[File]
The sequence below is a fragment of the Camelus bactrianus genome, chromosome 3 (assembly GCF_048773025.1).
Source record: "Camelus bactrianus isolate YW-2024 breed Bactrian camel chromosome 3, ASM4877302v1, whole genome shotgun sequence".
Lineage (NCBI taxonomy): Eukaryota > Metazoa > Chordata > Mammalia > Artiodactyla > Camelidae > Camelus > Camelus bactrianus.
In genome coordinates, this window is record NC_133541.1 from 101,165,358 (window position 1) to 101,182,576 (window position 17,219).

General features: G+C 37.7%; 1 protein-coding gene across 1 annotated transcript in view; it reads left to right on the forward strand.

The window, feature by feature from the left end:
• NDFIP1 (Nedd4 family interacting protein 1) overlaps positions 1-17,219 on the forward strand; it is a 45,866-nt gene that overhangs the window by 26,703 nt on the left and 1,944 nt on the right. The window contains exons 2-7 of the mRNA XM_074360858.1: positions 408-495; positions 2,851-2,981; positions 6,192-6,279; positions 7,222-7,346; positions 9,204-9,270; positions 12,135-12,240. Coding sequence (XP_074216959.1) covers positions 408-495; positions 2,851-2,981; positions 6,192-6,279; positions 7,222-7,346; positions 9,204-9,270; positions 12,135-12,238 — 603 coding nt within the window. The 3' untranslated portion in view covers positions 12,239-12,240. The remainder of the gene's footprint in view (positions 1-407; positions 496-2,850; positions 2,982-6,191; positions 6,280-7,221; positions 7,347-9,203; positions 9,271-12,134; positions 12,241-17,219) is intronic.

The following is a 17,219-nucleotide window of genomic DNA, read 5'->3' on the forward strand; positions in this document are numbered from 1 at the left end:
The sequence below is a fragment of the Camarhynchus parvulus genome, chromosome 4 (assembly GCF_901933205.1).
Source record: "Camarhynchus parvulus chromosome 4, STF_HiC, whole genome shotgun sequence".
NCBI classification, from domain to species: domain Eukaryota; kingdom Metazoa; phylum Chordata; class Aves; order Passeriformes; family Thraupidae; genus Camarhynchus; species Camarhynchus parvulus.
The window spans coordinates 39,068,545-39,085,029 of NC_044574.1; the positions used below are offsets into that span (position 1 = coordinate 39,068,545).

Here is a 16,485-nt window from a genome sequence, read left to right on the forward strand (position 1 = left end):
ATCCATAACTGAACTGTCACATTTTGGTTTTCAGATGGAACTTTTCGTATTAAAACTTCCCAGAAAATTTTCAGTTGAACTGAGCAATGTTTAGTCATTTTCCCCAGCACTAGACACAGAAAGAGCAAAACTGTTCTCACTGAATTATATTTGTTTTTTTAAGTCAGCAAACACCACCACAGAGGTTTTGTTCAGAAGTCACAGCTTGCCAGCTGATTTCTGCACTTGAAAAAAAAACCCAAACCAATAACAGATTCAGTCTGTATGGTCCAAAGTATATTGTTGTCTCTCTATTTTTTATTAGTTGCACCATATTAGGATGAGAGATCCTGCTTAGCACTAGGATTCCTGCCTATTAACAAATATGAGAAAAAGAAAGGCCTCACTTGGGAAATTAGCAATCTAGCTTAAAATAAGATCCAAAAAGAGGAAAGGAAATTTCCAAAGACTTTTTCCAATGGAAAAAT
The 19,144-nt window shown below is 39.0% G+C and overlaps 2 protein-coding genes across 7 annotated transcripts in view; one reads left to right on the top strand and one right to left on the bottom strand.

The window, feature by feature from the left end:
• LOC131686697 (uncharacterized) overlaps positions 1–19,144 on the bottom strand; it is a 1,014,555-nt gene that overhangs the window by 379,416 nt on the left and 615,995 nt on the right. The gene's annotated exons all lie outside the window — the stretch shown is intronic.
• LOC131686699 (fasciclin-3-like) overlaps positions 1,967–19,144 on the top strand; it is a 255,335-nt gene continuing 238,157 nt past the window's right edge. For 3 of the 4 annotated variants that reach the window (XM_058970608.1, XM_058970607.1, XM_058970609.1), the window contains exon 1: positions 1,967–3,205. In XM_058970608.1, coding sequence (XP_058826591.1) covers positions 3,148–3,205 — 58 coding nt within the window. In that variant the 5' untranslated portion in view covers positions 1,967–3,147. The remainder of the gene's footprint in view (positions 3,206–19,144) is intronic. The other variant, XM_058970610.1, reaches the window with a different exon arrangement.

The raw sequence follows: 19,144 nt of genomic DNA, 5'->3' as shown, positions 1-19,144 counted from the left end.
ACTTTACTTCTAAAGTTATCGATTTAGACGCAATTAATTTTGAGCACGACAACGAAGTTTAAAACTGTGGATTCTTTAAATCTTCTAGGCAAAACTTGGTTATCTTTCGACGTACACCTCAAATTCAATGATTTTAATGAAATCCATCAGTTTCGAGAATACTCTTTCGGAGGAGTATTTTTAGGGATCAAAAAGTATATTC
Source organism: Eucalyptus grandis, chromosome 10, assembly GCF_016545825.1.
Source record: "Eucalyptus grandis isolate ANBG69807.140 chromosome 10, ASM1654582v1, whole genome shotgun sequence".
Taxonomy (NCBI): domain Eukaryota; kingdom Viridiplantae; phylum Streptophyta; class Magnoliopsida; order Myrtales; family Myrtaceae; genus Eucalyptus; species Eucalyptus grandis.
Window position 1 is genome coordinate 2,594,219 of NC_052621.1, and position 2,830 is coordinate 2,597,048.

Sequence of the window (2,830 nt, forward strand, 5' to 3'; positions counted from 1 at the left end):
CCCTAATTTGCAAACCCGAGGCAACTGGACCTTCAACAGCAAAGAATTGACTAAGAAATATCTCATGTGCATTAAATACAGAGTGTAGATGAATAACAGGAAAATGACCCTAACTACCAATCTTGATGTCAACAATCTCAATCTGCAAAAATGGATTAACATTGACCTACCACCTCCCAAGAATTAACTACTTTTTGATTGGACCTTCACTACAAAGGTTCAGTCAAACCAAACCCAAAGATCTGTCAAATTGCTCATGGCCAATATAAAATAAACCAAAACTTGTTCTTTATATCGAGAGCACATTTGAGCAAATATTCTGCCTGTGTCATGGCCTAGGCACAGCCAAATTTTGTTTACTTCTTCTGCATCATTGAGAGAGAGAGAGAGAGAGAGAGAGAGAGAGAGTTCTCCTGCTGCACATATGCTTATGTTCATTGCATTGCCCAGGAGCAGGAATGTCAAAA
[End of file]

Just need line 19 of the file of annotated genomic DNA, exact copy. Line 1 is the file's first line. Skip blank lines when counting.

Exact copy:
The raw sequence follows: 19,144 nt of genomic DNA, 5'->3' as shown, positions 1-19,144 counted from the left end.